Castle-like home exudes European Old World style

By: Marian Rizzo | Photography by: Erica Brough

Date: Thursday, March 2, 2006 at 6:30 a.m.

MA slice of European ambiance has come to Central Florida.

Phil Mastrosimone Jr. pauses in the stairwell of his home in Lake County.

Rosemarie and Phil Mastrosimone Jr. designed their new home around an eclectic mix of old-world styles and modern conveniences.

Their breathtaking two-story mansion with gold-hued, stuccoed walls, second-story parapets and stone tower sits on 3.5 wooded acres on a back road in Lady Lake.

Though stately on the outside, on the inside the house is warm and cozy and intimate.

I wanted to build it like an old castle-like structure but didnít want to create a big, cold house, says Phil. I wanted to create a home.

Phil says the house is the first of several homes that will go into Windsor Green, a 70-acre, high-end subdivision planned in partnership with Dr. Kim Etheredge of Leesburg.

This was supposed to be my dream home, but it turned into a major investment for me, says Phil. Iím a custom home builder, but Iíve never been able to show clients what I can do, so I built my first model as a live-in model.

Phil and Rose moved into the house with their extended family of four sons, Philip III, 16, Mason, 14; Chris, 15, and Ryan, who is 2. They moved from a 1,600-square-foot ranch home in Fruitland Park to this 7,000-square-foot showplace. To Rose, a Linda Hamilton look-alike, itís a little overwhelming.

Philís hoping that it doesnít sell, Iím sort of hoping that it does. Itís too big, says Rose. In the other one, we were tripping over each other. Ryan likes to explore. I think I need a little tracking device on Ryan so I can keep track of him during the day.

A music major in college, Phil became a general contractor nearly 10 years ago, after moving here from Jamestown, N.Y. His business, Mastrosimone Construction, specializes in woodwork. Every room has rich, hand-crafted wood embellishments.

A highlight is the two-story wood shrouded library that has a concrete fireplace and French doors that open out to the pool area. Upstairs, wrap-around bookshelves have an aging look due to hours of chiseling by Phil and his 73-year-old father.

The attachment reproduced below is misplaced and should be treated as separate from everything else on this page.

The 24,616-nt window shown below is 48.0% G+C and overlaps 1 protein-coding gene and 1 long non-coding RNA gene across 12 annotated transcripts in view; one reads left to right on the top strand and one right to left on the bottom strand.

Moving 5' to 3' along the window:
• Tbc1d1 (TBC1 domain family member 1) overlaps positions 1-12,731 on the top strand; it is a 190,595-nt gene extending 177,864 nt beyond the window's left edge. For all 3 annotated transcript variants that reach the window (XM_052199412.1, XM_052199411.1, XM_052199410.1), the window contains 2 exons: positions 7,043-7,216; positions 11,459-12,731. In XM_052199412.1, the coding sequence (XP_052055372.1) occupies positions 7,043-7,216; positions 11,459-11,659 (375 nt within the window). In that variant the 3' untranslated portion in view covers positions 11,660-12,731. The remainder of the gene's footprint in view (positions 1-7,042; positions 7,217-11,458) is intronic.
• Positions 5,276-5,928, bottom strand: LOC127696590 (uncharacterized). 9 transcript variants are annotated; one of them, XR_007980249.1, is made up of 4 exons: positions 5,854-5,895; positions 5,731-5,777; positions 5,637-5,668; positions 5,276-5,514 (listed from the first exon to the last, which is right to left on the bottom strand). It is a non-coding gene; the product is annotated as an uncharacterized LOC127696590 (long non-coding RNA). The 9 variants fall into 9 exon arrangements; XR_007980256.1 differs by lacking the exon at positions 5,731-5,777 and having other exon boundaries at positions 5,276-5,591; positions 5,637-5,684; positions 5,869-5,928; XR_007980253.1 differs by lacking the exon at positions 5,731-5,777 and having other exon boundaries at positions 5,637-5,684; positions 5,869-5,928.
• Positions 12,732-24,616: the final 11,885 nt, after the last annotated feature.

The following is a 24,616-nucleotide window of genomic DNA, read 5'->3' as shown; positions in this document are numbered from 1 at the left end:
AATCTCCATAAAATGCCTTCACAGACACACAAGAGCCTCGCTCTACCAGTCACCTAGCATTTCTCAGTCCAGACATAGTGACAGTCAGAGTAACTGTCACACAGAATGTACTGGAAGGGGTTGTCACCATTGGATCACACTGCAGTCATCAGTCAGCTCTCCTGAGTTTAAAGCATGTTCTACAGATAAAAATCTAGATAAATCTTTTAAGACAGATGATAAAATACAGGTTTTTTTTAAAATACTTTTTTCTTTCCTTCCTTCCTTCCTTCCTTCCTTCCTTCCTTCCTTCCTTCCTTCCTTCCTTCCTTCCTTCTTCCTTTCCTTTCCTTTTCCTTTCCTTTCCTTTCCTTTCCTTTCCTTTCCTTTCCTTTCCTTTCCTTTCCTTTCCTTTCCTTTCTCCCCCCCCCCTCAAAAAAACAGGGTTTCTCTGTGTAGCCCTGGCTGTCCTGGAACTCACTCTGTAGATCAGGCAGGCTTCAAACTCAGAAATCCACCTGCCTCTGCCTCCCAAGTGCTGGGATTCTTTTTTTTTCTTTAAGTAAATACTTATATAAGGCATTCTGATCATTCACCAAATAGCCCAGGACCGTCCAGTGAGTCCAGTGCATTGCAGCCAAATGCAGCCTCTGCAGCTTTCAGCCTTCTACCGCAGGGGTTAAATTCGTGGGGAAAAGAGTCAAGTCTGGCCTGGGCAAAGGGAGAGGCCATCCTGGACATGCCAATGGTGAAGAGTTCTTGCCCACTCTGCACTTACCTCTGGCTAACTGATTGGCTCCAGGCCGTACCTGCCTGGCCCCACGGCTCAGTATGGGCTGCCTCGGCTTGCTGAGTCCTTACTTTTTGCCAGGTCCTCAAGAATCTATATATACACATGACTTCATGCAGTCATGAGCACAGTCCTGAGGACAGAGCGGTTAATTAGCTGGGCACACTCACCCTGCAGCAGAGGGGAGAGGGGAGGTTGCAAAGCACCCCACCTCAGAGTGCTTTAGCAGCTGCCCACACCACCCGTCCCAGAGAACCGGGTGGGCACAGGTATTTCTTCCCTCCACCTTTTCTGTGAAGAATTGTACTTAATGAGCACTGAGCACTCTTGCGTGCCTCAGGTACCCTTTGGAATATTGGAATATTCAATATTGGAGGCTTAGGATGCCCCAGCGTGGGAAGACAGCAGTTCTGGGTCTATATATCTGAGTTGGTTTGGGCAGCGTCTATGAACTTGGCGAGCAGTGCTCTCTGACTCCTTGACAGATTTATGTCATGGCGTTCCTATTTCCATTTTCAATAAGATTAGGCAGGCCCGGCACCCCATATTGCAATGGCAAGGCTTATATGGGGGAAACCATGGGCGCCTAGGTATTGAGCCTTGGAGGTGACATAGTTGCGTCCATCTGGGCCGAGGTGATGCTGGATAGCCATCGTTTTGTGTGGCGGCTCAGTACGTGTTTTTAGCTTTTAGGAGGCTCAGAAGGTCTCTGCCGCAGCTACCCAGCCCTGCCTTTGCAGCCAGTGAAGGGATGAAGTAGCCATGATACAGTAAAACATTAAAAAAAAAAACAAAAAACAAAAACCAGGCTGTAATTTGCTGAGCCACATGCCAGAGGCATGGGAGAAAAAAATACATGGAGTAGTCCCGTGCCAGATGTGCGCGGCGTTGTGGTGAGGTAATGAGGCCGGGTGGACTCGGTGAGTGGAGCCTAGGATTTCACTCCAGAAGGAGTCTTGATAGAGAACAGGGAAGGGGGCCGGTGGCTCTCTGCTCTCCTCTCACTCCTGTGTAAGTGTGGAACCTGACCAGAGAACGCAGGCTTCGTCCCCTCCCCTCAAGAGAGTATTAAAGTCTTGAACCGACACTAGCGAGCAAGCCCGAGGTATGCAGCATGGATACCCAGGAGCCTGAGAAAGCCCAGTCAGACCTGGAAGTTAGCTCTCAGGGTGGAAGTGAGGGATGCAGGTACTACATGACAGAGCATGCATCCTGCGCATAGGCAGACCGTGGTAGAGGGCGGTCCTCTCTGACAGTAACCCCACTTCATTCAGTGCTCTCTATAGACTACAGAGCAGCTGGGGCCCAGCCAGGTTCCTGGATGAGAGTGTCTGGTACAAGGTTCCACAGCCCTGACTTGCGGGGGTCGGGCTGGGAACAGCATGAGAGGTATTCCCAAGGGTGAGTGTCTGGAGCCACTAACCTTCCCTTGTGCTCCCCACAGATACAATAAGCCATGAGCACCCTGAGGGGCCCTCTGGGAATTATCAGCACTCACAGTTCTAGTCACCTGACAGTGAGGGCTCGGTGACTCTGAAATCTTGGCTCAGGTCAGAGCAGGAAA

The entire 10,000-square-foot layout also includes garages, lanais, terraces and a separate game room that maintains the old-time dťcor with a wall of faux broken bricks and a concrete 3-dimensional tree concealing air conditioning lines.

Outside, the landscaping follows the curve of the front wall. A simulated cobblestone drive meets up with real flagstone.

A waterfall cascades down the risers of the front stairs. Gardens sprawl out on either side, with a mix of topiaries sculpted in spiral shapes, towering Italian cypress, yellow holly bushes and nearly 200 Knock Out rose bushes with red and pink blossoms.

The landscaping went in under the direction of Vince Sims of Sims Landscaping.

Also known as the Garden Rebel on Orlando radio and TV stations, Sims said he recommended low-maintenance plants that need little pruning, are bug resistant and grow slowly.

When you stand back and you look at this house, the arch overwhelms you so much, I thought it was important that down the road the landscaping didnít overtake the house, he says. Everything is designed to preserve the heartbeat of the house.

The castle ambiance is felt everywhere. Three-inch-thick mahogany doors greet visitors with huge deadbolt locks that slide open with a thud and a clank. The doorbell is creatively set inside an ornate back plate from a 100-year-old wood-burning stove.

Throughout the house are little touches that invoke a Renaissance feel. Pieces of crystal are imbedded in some of the wood, fleur dí lis are used as accent pieces, there are carved brass fixtures, fake stone niches with flickering lights that resemble candles, and furnishings done in gold, brown, burgundy and moss green.

In the living room, a ceiling of stars, framed by a wooden hexagon, reflects one of young Ryanís first words. Moon.

And he loves the stars, says Phil.

Helping with the unique dťcor was Dale Henry, a local artist and friend. In addition to much of the structural faux painting, Dale created an Italian country scene on the wall in the guest bath. He also used a technique called trompe líoeil (Fr. trick the eye), to create a three-dimensional castle door appearance on the garage doors.

An outside fire pit and small pavilion have become a fun place for the boys to entertain their friends.

When your kids get older, you like to have a close eye on them, says Phil. Iíd like to have their friends come here. I like being outside with my boys.

Phil sees this home as just the beginning. Although no official appraisal has come in yet, Phil says several realtors have estimated the houseís value at about $4.5 million.

The 70 acres is being divided into 29 more lots for more multi-million-dollar homes like this one.

According to the Lake County Property Appraiserís records, there are 39 homes valued at more than $1 million in the county, with the highest valued at $6.5 million.

The average value of a home in Lake County is currently $156,000, said Robbie Ross, a director at the property appraiserís office.

Jeana Burt, an architect in Lake County, worked with Phil on the design of his house and is working on renderings of luxury homes for the development. She has designed several high-end homes in the area.

I havenít seen anything of this caliber, Jeana says of Philís house. Everything was extremely custom that you wouldnít find in most homes. It was a labor of love on his part to put all that wood in there. Development is definitely coming to Lake County. Itís not the sleepy little town anymore.